By Bonnie Gangelhoff
A woman sprawls across a chair while reading a book. A ballerina poses with a bouquet of roses after a performance. A mother and child dance along a sandy beach. This is a sampling of the subject matter that inhabits Michael Steirnagle’s graceful figurative paintings. But it’s not really the subject matter that captivates the viewer. The real stars of Steirnagle’s engaging visual shows are two other elements—the color palettes and the patterns. The California-based artist employs a lush treasure trove of colors in his works. Violet, fuchsia, orange, and crimson seem to explode on his canvases, while intriguing shapes and patterns worthy of Matisse also hold the viewer’s eye hostage.
Although Steirnagle is considered a figurative artist, he sees the human form as merely a vehicle to express his artistic vision. “There is something about the human body and the way it flows that allows unlimited potential for creating compositions,” he explains. “But I’m not particularly interested in painting people. I am interested in using the figure as a never-ending source of shapes, angles, and composition. I could be painting landscapes to explore colors and shapes, but trees and barns don’t hold the same interest for me.”
If Steirnagle does decide to paint a landscape or a building, it’s only because he has discovered an intriguing play of light on a shape. Indeed, one of his key artistic concerns is how light illuminates form, creates space, and describes atmosphere. In terms of labels, the artist considers himself an abstract painter who paints in a representational style.
Steirnagle began his art career like many other fine artists—as an illustrator. After studying for a degree in illustration from the Art Center College of Design, formerly in Los Angeles but now in Pasadena, CA, he worked on major commissions with clients such as American Airlines, AT&T, and Pepsi from 1975 to 1993. During this time he also illustrated an array of record album covers, including the cover for Jerry Garcia’s 1976 solo album, Reflections. Along the way, Steirnagle picked up numerous awards for his work from prestigious organizations like the Society of Illustrators. But ultimately, in 1990 at the age of 40, he decided it was time to venture down a new path in his creative life. “Illustration is a lucrative career, but it’s not always fun. And it became obvious that computers were taking over the business,” he says.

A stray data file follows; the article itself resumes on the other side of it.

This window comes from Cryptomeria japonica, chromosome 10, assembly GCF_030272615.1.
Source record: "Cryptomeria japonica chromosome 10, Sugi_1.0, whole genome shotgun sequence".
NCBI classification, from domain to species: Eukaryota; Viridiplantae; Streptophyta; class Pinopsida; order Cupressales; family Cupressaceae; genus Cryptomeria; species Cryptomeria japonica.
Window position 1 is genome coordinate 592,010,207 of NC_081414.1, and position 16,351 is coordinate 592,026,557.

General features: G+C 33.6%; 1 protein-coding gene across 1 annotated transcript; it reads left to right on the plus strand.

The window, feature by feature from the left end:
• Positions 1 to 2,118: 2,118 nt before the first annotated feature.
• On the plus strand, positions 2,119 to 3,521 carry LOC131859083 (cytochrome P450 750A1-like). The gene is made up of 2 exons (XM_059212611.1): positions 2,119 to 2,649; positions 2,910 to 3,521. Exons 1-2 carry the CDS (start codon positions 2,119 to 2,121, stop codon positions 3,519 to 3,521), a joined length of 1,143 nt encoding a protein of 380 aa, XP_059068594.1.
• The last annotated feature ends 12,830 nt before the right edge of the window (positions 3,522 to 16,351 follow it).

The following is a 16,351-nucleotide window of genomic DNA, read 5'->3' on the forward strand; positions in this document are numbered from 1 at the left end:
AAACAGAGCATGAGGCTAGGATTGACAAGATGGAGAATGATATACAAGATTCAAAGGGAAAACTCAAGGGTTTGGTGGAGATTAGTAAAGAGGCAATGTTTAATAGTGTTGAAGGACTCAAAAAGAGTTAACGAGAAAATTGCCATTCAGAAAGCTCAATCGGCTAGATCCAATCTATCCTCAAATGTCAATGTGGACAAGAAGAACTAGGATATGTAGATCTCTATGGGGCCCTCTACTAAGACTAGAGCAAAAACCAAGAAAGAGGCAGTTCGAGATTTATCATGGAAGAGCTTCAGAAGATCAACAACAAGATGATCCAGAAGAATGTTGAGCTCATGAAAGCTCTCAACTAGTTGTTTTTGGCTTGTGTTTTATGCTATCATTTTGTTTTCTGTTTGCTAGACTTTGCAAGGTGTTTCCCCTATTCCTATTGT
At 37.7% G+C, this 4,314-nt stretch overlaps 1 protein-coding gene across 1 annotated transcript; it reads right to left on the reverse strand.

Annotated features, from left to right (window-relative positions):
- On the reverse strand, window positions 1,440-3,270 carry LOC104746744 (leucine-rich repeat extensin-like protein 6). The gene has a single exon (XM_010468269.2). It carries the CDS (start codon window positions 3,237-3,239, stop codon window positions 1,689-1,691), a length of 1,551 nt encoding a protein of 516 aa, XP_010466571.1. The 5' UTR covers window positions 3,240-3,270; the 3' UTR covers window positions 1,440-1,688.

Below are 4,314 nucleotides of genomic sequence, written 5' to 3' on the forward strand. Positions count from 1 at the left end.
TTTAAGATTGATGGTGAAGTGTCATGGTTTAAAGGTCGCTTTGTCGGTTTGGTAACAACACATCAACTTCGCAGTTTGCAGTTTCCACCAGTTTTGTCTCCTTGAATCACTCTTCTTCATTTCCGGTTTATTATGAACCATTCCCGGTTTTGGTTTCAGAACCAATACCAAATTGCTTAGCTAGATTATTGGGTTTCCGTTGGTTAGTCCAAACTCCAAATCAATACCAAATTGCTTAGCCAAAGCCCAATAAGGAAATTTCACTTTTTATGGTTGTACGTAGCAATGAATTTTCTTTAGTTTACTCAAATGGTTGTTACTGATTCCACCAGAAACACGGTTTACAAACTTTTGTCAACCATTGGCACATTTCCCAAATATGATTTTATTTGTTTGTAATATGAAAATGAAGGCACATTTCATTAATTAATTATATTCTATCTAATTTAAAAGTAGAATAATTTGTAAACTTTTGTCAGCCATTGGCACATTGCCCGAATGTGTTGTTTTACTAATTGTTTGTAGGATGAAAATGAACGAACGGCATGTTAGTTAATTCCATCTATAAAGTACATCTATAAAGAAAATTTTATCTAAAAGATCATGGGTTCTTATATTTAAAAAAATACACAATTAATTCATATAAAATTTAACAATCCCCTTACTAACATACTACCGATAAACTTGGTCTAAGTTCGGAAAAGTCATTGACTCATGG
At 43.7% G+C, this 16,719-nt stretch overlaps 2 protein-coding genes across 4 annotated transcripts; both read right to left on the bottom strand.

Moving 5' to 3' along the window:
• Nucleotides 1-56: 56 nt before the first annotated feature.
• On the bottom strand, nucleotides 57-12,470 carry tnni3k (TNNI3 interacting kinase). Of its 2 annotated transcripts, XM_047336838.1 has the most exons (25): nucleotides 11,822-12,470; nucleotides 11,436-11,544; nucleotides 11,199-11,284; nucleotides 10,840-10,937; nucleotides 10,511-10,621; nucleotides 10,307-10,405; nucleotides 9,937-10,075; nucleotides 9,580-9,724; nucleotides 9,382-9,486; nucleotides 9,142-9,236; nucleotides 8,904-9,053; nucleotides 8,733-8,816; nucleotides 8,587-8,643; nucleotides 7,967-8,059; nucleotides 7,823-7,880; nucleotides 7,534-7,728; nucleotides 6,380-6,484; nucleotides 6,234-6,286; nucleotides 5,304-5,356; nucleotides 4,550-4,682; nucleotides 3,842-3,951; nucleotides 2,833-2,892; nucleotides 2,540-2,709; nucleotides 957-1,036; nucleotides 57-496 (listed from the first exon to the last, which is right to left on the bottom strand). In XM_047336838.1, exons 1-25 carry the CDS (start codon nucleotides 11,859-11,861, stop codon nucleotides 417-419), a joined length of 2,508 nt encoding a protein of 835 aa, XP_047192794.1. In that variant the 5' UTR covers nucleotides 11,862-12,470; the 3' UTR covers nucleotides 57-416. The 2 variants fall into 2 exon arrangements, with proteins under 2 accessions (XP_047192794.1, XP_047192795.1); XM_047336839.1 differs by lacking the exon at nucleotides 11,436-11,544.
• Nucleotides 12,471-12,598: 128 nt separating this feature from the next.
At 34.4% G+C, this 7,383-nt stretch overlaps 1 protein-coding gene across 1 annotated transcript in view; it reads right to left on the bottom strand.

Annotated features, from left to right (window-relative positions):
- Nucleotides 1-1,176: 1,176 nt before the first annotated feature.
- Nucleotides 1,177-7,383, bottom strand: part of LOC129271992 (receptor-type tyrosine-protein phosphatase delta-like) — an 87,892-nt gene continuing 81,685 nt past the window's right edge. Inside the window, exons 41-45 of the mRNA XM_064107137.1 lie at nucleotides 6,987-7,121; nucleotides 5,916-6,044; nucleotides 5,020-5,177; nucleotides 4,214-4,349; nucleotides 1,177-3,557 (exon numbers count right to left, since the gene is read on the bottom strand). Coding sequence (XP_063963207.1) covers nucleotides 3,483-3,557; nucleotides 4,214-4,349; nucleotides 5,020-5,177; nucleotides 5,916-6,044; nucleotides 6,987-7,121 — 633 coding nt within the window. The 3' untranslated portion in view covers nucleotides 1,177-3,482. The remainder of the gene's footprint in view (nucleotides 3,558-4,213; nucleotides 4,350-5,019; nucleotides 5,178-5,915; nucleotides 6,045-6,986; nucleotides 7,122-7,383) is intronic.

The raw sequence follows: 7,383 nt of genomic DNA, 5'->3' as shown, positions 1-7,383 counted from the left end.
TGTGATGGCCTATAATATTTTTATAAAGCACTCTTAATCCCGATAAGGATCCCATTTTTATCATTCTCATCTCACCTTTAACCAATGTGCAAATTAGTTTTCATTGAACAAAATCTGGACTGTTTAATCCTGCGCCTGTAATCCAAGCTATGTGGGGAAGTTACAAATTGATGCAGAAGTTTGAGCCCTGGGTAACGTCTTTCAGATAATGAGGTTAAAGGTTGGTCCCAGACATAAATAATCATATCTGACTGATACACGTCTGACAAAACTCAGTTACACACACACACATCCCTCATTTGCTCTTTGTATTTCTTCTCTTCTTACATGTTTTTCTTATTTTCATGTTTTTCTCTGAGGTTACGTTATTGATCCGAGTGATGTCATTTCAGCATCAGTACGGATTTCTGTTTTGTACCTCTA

After accepting a teaching job at Palomar College in San Marcos, a suburb of San Diego, he began to spend more and more of his free time in his studio. Initially it was a period of searching for his voice. “Finding your own way of looking at things takes a lot of time. I wanted to find out who I was as an artist when my work wasn’t tied to commercial purposes,” Steirnagle says. “At first I did traditional figures, landscapes, and urbanscapes. But it all began to loose its importance because I felt like I was not really responding to my inner voice. So I began to work more abstractly. I just got tired of trying to compose a painting in a representational style.”
Today he is comfortable with the way his work has evolved, citing Bay Area figurative artist Richard Diebenkorn and abstract expressionist Willem de Kooning as major influences. Diebenkorn and de Kooning allowed their work to unfold spontaneously rather than duplicating what was in front of them, Steirnagle says. “Their goal was to merely use what was in front of them as a springboard to where their own imagination would take them,” he explains. “This allows me the freedom to play with shapes, colors, and textures, which I couldn’t do if I had to create an art director’s vision.”